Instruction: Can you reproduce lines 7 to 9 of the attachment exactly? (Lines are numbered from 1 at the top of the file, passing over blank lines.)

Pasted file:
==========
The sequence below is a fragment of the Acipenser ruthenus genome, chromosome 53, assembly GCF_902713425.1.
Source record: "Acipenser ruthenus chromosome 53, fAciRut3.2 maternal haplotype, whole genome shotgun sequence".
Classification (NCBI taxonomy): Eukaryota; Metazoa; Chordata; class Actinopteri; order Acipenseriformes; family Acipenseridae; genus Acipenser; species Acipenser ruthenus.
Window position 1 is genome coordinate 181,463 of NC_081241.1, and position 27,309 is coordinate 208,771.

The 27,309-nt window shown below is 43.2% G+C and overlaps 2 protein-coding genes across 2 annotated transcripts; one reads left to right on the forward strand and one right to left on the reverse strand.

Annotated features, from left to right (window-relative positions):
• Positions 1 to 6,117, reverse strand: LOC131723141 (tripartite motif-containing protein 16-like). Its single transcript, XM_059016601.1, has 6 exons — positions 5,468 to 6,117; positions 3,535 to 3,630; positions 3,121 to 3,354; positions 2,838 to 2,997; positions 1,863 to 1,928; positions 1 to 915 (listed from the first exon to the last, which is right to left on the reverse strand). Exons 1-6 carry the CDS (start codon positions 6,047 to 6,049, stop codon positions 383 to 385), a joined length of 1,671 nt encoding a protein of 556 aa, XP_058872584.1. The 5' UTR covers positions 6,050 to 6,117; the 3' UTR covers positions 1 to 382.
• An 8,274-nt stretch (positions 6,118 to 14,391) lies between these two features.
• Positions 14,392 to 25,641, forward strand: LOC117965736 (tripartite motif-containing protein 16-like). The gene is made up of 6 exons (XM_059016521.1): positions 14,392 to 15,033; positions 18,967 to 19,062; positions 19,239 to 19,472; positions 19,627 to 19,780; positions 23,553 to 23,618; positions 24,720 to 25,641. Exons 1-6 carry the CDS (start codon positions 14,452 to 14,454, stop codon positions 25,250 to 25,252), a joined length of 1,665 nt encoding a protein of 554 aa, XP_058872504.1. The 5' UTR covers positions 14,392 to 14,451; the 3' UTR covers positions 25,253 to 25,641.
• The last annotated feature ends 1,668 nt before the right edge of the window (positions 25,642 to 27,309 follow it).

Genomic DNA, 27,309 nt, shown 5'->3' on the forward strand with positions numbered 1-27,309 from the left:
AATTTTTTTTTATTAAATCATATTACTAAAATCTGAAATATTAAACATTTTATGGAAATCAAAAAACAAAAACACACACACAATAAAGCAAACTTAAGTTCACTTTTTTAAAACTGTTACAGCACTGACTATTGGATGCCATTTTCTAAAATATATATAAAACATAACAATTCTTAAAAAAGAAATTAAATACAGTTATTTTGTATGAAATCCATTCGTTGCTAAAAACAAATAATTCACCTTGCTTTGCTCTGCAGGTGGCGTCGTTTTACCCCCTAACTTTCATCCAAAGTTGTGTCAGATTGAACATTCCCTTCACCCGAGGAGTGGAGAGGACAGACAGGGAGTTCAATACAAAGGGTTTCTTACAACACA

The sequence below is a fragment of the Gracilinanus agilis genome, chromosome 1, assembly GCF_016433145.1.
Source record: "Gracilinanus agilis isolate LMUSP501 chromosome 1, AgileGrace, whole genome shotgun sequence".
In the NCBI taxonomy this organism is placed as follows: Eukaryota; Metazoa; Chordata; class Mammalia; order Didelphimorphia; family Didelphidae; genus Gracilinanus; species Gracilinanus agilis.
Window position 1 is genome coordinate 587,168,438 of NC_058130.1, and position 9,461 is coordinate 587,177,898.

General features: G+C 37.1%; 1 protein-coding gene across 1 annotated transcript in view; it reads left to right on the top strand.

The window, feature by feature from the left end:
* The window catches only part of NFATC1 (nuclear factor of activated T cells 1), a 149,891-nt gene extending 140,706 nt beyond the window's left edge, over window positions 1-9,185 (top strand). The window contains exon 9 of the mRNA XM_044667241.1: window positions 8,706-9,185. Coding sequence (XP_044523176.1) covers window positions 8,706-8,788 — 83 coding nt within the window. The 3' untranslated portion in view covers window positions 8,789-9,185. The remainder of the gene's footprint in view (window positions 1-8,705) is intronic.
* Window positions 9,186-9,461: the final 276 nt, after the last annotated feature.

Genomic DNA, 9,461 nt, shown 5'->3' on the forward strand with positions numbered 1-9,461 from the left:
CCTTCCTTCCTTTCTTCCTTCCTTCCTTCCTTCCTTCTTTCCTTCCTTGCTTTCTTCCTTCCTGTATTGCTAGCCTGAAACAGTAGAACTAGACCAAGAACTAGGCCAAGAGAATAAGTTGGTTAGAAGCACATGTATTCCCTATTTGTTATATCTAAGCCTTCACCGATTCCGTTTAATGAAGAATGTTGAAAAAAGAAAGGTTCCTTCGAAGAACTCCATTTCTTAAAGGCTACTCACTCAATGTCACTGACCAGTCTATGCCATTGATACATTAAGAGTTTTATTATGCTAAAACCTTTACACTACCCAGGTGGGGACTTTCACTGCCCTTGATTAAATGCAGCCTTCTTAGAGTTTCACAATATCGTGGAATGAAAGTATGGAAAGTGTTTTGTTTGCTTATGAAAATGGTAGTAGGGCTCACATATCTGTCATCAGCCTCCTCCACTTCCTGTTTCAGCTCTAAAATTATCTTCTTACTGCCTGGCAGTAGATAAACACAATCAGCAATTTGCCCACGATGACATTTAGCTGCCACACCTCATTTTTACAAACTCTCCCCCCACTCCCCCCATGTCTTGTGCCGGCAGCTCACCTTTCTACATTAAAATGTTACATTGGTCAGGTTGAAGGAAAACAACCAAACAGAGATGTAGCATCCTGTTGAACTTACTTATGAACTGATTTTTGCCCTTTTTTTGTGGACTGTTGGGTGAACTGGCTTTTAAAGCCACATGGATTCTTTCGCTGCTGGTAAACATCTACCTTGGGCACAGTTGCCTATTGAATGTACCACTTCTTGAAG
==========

• Positions 1 to 6,117, reverse strand: LOC131723141 (tripartite motif-containing protein 16-like). Its single transcript, XM_059016601.1, has 6 exons — positions 5,468 to 6,117; positions 3,535 to 3,630; positions 3,121 to 3,354; positions 2,838 to 2,997; positions 1,863 to 1,928; positions 1 to 915 (listed from the first exon to the last, which is right to left on the reverse strand). Exons 1-6 carry the CDS (start codon positions 6,047 to 6,049, stop codon positions 383 to 385), a joined length of 1,671 nt encoding a protein of 556 aa, XP_058872584.1. The 5' UTR covers positions 6,050 to 6,117; the 3' UTR covers positions 1 to 382.
• An 8,274-nt stretch (positions 6,118 to 14,391) lies between these two features.
• Positions 14,392 to 25,641, forward strand: LOC117965736 (tripartite motif-containing protein 16-like). The gene is made up of 6 exons (XM_059016521.1): positions 14,392 to 15,033; positions 18,967 to 19,062; positions 19,239 to 19,472; positions 19,627 to 19,780; positions 23,553 to 23,618; positions 24,720 to 25,641. Exons 1-6 carry the CDS (start codon positions 14,452 to 14,454, stop codon positions 25,250 to 25,252), a joined length of 1,665 nt encoding a protein of 554 aa, XP_058872504.1. The 5' UTR covers positions 14,392 to 14,451; the 3' UTR covers positions 25,253 to 25,641.